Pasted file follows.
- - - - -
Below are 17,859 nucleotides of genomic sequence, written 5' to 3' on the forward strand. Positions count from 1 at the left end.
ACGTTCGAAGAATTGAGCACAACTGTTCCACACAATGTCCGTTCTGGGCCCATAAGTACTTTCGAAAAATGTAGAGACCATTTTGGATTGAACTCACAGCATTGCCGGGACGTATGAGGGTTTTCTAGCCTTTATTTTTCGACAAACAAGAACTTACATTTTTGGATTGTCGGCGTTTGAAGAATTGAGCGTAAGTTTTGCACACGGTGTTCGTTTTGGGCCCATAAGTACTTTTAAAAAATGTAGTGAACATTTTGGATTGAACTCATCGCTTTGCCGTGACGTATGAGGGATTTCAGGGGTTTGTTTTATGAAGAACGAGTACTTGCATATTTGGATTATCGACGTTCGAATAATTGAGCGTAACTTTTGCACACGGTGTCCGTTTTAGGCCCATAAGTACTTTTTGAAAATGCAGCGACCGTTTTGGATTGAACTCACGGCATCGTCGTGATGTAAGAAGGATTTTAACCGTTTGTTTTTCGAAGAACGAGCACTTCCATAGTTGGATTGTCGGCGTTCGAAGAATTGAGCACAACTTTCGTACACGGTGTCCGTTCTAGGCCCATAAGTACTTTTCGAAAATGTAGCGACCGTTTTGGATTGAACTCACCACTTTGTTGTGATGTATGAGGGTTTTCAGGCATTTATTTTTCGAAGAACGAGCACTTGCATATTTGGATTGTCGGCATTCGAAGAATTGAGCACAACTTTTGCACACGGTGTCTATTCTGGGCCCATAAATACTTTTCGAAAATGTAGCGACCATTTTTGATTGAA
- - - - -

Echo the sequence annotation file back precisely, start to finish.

Below are 17,859 nucleotides of genomic sequence, written 5' to 3' on the forward strand. Positions count from 1 at the left end.
ACGTTCGAAGAATTGAGCACAACTGTTCCACACAATGTCCGTTCTGGGCCCATAAGTACTTTCGAAAAATGTAGAGACCATTTTGGATTGAACTCACAGCATTGCCGGGACGTATGAGGGTTTTCTAGCCTTTATTTTTCGACAAACAAGAACTTACATTTTTGGATTGTCGGCGTTTGAAGAATTGAGCGTAAGTTTTGCACACGGTGTTCGTTTTGGGCCCATAAGTACTTTTAAAAAATGTAGTGAACATTTTGGATTGAACTCATCGCTTTGCCGTGACGTATGAGGGATTTCAGGGGTTTGTTTTATGAAGAACGAGTACTTGCATATTTGGATTATCGACGTTCGAATAATTGAGCGTAACTTTTGCACACGGTGTCCGTTTTAGGCCCATAAGTACTTTTTGAAAATGCAGCGACCGTTTTGGATTGAACTCACGGCATCGTCGTGATGTAAGAAGGATTTTAACCGTTTGTTTTTCGAAGAACGAGCACTTCCATAGTTGGATTGTCGGCGTTCGAAGAATTGAGCACAACTTTCGTACACGGTGTCCGTTCTAGGCCCATAAGTACTTTTCGAAAATGTAGCGACCGTTTTGGATTGAACTCACCACTTTGTTGTGATGTATGAGGGTTTTCAGGCATTTATTTTTCGAAGAACGAGCACTTGCATATTTGGATTGTCGGCATTCGAAGAATTGAGCACAACTTTTGCACACGGTGTCTATTCTGGGCCCATAAATACTTTTCGAAAATGTAGCGACCATTTTTGATTGAA